What kind of gaming experience do you want to create to players and for what kind of gamers is it suitable for?
The game mixes a few mechanisms, but in a light way and with the focus on the fun part. We worked hard on making all the parts that make the gameplay to make sense also thematically. At some point we even dropped one or two things that actually worked well in the economy of the game, only because they didn’t matched well enough with the theme.
The game has some depth to it, maybe even more than one may expect given the tongue-in-cheek approach and what I like the most is that it manages to change the experience from one play to another.
What kind of gamers is it suited for? As I said above, the game is part a gateway 4X, part resource management, area control, some worker placement, some dice combat. So let the readers decide if it is for them or not. One thing maybe it is worth mentioning, though. Some gamers, before actually trying the game were worried about the random element give by some of the mechanisms, but I can tell you that no one has ever won or lost a game because of dice or a card. These things are in there only for the fun element, and even the worse dice roll can be tackled easily once you understand the game.

What is your favorite element or mechanic of the game?
The fact that it grows, it develops as you play it. It gives a nice feeling of building things, of accomplishment and by the end of the game, when the board becomes full of explored tiles, constructed buildings, workers gained with your “sweat” the game kind of “tells you a story”. Which is what we wanted since the get-go (pats himself on the back).

Which part of the crowdfunding experience do you enjoy the most?
Is not strictly related to crowdfunding, but this being our first project, first game, first everything, we did everything we could and we didn’t let nothing to chance. Loose ends are no good. So it is for sure a good feeling to see that the thing you worked so hard in the past year is appreciated by gamers all over the world. And that they deem us with their trust, while voting with nothing but their wallets to deliver in time a good game to their doorstep!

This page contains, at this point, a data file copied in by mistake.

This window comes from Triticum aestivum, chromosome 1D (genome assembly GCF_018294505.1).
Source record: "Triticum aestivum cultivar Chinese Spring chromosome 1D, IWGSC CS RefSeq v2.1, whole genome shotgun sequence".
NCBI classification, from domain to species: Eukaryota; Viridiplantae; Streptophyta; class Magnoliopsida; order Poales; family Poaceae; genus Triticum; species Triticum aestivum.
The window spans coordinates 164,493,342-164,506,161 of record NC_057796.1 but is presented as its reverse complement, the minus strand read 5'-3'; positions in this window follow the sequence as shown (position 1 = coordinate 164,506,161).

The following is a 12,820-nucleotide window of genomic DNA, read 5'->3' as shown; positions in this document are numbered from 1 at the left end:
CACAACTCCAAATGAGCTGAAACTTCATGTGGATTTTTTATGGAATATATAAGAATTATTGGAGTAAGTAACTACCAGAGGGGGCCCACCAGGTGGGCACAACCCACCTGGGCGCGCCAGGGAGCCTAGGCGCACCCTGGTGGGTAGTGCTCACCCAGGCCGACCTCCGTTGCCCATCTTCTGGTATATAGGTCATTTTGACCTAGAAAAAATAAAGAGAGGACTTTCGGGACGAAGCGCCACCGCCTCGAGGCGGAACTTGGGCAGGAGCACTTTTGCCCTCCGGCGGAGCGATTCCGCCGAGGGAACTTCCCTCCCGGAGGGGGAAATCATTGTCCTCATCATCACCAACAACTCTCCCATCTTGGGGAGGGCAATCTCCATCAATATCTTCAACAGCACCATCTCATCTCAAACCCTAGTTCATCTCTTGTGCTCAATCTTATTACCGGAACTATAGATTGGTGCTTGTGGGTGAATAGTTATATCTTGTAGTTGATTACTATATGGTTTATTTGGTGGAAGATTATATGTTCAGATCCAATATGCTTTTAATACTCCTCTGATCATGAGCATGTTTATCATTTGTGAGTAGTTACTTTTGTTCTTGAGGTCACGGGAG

The game was fully funded in less than an hour and it reached 400% (over 100k) in less than 48 hours. And I can tell you we didn’t see that coming! We knew we had some followers, we expected some level of success but we were blown away by the response! And so fast! Our backers are nothing but amazing and we can’t wait to put the game in their hands! There’s still a lot of work ahead of us, but knowing that people out there liked our work, quickly becomes a pretty motivating wind in our sails.

What can we expect from “2Fat2Fly Games” in the future?
But of course,“Moonshiners of the Apocalypse part II: Escape from Shanty Town” Kidding! (or am I?)
First we need to make sure we deliver to each of our backers the nice game they are expecting. Along the way, we have a few other ideas lined up and maybe one or two of them will see the tables of gamers, but in short, we’ll probably stick with what we like to do: games that tell a story, fun games, where a certain level of strategy combined with a fun-quirky and hopefully original theme makes you at least chuckle while you play and you read the text on a character’s card.

Thank you and good luck with your awesome campaign!
The BoardGame Stories Team

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Boardgame Stories

Boardgame Stories is an "adventure" made by a group of people who love playing, designing and telling their stories about any kind of tabletop games.